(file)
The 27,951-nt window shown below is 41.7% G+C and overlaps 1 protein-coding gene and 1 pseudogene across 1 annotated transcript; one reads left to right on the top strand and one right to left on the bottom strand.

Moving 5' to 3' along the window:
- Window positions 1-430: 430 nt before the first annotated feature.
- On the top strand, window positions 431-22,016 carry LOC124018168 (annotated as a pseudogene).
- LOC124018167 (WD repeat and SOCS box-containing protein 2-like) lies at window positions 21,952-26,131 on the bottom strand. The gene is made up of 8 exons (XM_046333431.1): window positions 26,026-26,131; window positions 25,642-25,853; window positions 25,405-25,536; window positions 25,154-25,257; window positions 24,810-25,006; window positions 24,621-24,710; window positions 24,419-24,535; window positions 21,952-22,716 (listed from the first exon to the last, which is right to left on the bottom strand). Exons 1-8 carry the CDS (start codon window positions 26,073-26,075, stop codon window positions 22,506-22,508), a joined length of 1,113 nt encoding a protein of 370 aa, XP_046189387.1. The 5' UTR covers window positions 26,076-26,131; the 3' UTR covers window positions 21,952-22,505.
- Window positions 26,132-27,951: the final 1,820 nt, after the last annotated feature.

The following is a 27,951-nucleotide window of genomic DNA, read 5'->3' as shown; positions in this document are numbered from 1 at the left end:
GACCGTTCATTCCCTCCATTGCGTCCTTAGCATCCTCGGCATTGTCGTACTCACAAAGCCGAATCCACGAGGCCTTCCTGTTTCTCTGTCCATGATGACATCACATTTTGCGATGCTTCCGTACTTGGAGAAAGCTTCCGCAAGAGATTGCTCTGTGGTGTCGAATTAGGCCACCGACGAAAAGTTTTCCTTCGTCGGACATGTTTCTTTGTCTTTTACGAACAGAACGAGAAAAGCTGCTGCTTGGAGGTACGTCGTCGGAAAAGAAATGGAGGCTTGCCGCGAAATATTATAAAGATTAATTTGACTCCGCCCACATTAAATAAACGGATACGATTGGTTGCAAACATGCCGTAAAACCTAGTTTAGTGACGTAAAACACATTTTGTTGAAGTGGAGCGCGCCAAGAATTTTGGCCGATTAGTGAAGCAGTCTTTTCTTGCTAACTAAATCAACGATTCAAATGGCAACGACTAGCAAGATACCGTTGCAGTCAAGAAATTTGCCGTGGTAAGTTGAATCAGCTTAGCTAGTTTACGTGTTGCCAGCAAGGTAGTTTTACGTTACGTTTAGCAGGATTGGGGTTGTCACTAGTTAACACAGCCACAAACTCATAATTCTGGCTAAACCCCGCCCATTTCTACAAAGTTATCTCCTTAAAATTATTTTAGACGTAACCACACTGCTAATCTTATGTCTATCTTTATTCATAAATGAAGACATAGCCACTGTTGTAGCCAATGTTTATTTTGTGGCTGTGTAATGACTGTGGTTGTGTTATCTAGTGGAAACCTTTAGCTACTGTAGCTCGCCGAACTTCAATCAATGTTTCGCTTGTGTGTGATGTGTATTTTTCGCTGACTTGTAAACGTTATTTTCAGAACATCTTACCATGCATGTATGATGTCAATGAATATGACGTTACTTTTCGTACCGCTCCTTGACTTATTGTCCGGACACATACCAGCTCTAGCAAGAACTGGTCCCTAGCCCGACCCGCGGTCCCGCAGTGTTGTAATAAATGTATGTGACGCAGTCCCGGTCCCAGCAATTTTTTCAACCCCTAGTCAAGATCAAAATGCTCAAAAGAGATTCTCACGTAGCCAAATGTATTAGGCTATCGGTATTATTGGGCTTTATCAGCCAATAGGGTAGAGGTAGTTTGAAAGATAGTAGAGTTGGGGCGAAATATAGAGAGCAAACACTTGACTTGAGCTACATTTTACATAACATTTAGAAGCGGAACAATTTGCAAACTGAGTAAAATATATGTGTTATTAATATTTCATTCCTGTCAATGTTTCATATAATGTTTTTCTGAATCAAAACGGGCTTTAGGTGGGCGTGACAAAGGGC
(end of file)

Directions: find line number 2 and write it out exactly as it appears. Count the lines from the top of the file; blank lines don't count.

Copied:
Moving 5' to 3' along the window: